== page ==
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Monday, September 14, 2009

Breaking the Rules, conintued

Watching the Game
© 2009 Simon Hucko

Today we're going to talk about breaking another "rule" of composition. Generally, the best photographs are the ones in which the subject fills the frame. Sometimes, however, you can make a stronger impact by isolating your subject in part of the frame. In the picture above, taken at a modified football game, the subject (the two boys) only fills about 1/4 of the frame. Even still, I think there's something very moving about this image.

Here's the same image with a much tighter crop. While this is a more rule-friendly framing, I think that the photo loses a lot of its impact.

Which do you like better? Why? (Or do you dislike them both?)


Format change: You've probably noticed I haven't been publishing nearly as often as I used to. For several reasons, I am backing off to one post a week. This is partially because I don't have as much time anymore to write posts, but it's also to give people an opportunity to read and comment on my blog posts, and hopefully to improve the quality of each post. I may still post links and other things during the week, but the meat of this blog will now be published on Monday mornings.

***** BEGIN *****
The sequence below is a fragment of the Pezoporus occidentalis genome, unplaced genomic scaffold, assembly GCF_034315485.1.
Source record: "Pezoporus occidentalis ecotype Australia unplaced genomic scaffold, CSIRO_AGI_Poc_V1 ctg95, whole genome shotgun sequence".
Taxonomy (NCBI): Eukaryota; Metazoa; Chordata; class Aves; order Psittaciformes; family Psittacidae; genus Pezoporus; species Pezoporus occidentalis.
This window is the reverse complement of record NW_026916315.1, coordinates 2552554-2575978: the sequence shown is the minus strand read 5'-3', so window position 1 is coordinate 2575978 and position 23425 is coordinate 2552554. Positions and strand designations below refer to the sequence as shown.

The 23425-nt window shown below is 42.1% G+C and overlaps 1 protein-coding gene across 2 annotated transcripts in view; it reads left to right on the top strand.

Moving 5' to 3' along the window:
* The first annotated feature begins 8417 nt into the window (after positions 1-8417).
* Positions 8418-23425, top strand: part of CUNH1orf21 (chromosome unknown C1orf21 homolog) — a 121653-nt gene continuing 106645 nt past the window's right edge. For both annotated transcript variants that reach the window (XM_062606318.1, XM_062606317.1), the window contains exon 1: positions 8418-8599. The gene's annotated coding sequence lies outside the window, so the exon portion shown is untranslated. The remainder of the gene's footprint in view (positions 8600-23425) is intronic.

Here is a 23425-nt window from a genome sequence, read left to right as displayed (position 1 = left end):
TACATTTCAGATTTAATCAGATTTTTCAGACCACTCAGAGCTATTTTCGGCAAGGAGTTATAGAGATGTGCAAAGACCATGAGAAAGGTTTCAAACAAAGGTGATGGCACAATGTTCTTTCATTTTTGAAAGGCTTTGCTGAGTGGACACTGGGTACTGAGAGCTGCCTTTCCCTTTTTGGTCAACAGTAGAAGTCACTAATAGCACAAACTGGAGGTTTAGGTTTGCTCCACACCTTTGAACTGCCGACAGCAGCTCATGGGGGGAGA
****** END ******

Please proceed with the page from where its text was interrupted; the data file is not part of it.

[title of blog] on flickr


  1. I actually like the original better than the close-crop, but I think part of that is because there is some contrast loss.

    Also, I do agree with the point of your post (sometimes it's okay to fill the frame)!

  2. @Kristan - I think you should read this post again. My point was that I liked the first image better, and that I think it had a greater impact than the close crop.

    The general "rule" is to fill the frame, which is excellent advice most of the time. This was an exception to that.

  3. You might have broken one rule loosely, but you followed another... the rule of thirds.... which is why I think the first image is more impactful.

    Also, these rules are just a guiding points. The best judgment is your eye and moving around to figure out what works best. PLUS it's fun to break the rules!!! :)

  4. @Christa - ...these rules are just guiding points.

    Agreed, which is why I usually put quotes around the word "rule" when I talk about it. Once you know the "rules" you can break them for the effect you want. If you don't know the "rule" and why you broke it, though, you just got lucky (which I do a lot). ;)